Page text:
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McGraw v. Crowden

Court of Appeals of Arkansas, Division I

October 24, 2018

JOHN MCGRAW AND DARLENE MCGRAW APPELLANTS
v.
RICHARD CROWDEN, JR., AND JANE CROWDEN APPELLEES

          APPEAL FROM THE NEWTON COUNTY CIRCUIT COURT [NO. 51CV-16-7] HONORABLE GORDON WEBB, JUDGE

          Malm Law Firm, by: Jeffrey G. Malm, for appellants.

          Davis Law Firm, by; Steven B. Davis, for appellees.

          PHILLIP T. WHITEAKER, JUDGE.

         John and Darlene McGraw appeal a Newton County Circuit Court order granting Richard Crowden, Jr., and Jane Crowden a road across their property. We reverse the circuit court's order without reaching the merits of the McGraws' claims, because the circuit court lacked the jurisdiction to enter it.

         The underlying facts are not in dispute. The Crowdens own certain real property in Newton County, Arkansas. The Crowden property is bounded on three sides by the Ozark National Forest. The remaining side abuts property owned by the McGraws. Claiming their property was landlocked, the Crowdens initially filed suit in the Newton County Circuit Court seeking a prescriptive easement for an access road across the McGraw property. The circuit court denied this claim, and the Crowdens did not appeal that decision. Instead, the Crowdens filed an action for a private road. Pursuant to Arkansas Code Annotated sections 27-66-401 et seq., [1] the Crowdens filed their claim for a private road in the county court of Newton County. The McGraws were served and filed their answer. The county court took no action whatsoever on the claim because the parties agreed to have the matter heard by the Newton County Circuit Court. The Crowdens filed a notice of appeal to the Newton County Circuit Court and requested that the matter be assigned to Judge Gordon Webb. [2]

         On August 16, 2017, the Newton County Circuit Court entered a judgment in favor of the Crowdens. The McGraws appeal the circuit court's order, claiming four separate errors.

         We cannot reach the merits of the McGraws' claims because the circuit court was without jurisdiction to entertain the petition. Article 7, section 28 of the Arkansas Constitution taken together with Arkansas Code Annotated sections 27-66-401 to -404 gives the county court the power of eminent domain to allow access to landlocked tracts. Yates v. Sturgis, 311 Ark. 618, 621, 846 S.W.2d 633, 634 (1993). Pursuant to Arkansas Code Annotated section 27-66-401(a)(1), a landlocked property owner must seek relief in the county court. If the county court determines that the circuit court has jurisdiction over the matter, the county court may stay the proceedings or dismiss the case without prejudice to be refiled within one year of dismissal. Ark. Code Ann. § 27-66-402(a)(2). Here, the Crowdens sought relief in the county court pursuant to Arkansas Code Annotated section 27- 66-401(a)(1). The county court, however, never ruled on their claim, nor did it issue a stay or dismiss the proceedings pursuant to Arkansas Code Annotated section 27-66-402(a)(2). [3] Instead, the parties attempted to invoke the circuit court's appellate jurisdiction by filing a notice of appeal in the Newton County Circuit Court.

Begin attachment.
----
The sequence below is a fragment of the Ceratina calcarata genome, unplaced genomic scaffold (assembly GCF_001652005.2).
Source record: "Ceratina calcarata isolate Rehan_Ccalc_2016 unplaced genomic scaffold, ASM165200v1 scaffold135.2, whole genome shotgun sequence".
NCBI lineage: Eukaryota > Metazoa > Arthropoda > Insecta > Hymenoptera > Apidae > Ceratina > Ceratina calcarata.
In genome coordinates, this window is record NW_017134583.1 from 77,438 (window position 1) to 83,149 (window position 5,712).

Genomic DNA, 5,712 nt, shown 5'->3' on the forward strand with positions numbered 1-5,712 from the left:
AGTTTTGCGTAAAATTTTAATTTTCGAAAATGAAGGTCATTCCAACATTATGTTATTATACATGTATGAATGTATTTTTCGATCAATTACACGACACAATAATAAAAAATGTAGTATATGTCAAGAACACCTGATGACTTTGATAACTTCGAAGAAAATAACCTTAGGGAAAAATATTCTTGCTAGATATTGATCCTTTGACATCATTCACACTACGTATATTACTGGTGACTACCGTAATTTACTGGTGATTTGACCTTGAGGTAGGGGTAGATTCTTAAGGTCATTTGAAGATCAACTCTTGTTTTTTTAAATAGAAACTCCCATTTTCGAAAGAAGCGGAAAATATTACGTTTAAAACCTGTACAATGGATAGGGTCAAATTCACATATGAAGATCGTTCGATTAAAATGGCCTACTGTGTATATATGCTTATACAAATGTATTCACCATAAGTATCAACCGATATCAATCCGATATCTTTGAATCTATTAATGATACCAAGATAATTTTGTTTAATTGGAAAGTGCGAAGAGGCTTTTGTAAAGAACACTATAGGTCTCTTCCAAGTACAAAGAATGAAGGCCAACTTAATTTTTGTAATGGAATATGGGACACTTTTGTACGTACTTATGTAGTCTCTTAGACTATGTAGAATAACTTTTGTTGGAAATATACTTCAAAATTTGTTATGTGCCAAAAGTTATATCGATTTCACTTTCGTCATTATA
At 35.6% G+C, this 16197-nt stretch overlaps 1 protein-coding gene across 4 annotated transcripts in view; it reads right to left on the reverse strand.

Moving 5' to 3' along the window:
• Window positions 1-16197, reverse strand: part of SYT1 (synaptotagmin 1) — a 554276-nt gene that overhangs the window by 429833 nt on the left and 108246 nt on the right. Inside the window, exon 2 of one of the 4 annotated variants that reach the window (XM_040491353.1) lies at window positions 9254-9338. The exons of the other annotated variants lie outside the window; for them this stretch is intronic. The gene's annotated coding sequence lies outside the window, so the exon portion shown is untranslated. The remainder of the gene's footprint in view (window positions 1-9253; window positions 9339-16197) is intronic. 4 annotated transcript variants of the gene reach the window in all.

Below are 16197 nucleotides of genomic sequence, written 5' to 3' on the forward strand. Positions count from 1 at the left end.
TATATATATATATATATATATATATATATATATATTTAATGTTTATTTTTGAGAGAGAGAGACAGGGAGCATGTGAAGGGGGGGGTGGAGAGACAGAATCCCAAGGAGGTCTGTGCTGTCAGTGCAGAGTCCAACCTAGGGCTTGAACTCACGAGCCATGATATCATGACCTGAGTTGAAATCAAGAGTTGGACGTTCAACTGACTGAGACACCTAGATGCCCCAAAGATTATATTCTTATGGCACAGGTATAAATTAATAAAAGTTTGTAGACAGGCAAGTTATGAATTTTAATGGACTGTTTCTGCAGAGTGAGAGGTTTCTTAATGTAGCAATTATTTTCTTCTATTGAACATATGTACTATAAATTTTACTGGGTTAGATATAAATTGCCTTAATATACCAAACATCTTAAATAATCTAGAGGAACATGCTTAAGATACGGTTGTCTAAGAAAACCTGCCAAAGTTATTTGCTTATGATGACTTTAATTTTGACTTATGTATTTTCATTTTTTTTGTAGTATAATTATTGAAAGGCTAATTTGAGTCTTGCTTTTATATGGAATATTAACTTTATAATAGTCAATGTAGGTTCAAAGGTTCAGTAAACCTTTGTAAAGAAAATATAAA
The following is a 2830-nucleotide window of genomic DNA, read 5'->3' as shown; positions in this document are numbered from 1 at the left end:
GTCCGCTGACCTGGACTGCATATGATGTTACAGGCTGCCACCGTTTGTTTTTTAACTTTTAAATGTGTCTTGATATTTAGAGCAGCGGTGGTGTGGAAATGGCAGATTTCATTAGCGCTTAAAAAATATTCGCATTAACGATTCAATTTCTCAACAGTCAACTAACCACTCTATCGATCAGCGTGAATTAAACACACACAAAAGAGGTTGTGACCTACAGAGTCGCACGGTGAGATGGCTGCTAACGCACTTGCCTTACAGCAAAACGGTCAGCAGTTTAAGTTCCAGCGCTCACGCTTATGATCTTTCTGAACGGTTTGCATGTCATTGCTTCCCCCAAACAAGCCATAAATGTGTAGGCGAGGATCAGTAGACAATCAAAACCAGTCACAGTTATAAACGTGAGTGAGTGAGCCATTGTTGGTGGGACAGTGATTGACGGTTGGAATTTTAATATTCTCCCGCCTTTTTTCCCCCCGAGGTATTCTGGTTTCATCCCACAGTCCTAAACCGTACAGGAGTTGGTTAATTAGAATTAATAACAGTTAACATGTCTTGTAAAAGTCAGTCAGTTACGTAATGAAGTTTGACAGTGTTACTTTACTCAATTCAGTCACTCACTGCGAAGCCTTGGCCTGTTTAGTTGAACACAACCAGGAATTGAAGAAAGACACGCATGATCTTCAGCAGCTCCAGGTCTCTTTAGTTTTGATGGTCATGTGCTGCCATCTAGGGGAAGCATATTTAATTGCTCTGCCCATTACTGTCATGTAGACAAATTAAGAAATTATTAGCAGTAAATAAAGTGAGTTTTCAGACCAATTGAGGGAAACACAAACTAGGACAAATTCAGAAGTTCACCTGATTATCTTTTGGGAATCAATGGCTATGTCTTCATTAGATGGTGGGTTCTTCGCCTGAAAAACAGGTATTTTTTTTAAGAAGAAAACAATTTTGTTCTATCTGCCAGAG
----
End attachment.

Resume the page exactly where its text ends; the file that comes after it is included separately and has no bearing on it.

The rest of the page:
Arkansas Code Annotated section 27-66-403(b)(1) states that "[e]ither party may appeal to the circuit court from the final order or judgment of the county court within thirty (30) days from the entry of the order and not thereafter." Upon proper appeal, the circuit court conducts a de novo review of the county court's action. Ark. Code Ann. § 27-66-403(b)(2). The circuit court's jurisdiction, however, is appellate, not original. Here, the county court never entered a final order or judgment. Because no action was ever taken by the county court, there was no final order or judgment from which an appeal could have been taken. [4] Thus, the circuit court's assumption of appellate jurisdiction in this matter was clearly inappropriate.

         It is well settled that the parties to an action may not confer subject-matter jurisdiction on a court. City of Little Rock v. Circuit Court of Pulaski Cty., 2017 Ark. 219, 521 S.W.3d 113; Vanderpool v. Fid. & Cas. Ins. Co., 327 Ark. 407, 939 S.W.2d 280 (1997). A court that acts without subject-matter jurisdiction or in excess of its jurisdiction produces a result that is void and cannot be enforced. Jonesboro Healthcare Ctr., LLC v. Eaton-Moery Envtl. Servs., Inc., 2011 Ark. 501, 385 S.W.3d 797. Moreover, when a circuit court lacks jurisdiction, we do not acquire jurisdiction on appeal. City of N. Little Rock v. Pfeifer, 2017 Ark. 113, at 4, 515 S.W.3d 593, 596; Barrows v. City of Fort Smith, 2010 Ark. 73, 360 S.W.3d 117; Vanderpool, supra.

         Based on our determination that the circuit court lacked jurisdiction to decide the matter, the underlying judgment of the circuit court is void. Accordingly, we vacate the order of the circuit court, dismiss the appeal, and remand to the county court for further proceedings.

         Appeal dismissed; order vacated; and remanded to county court for further proceedings.

          Klappenbach and ...


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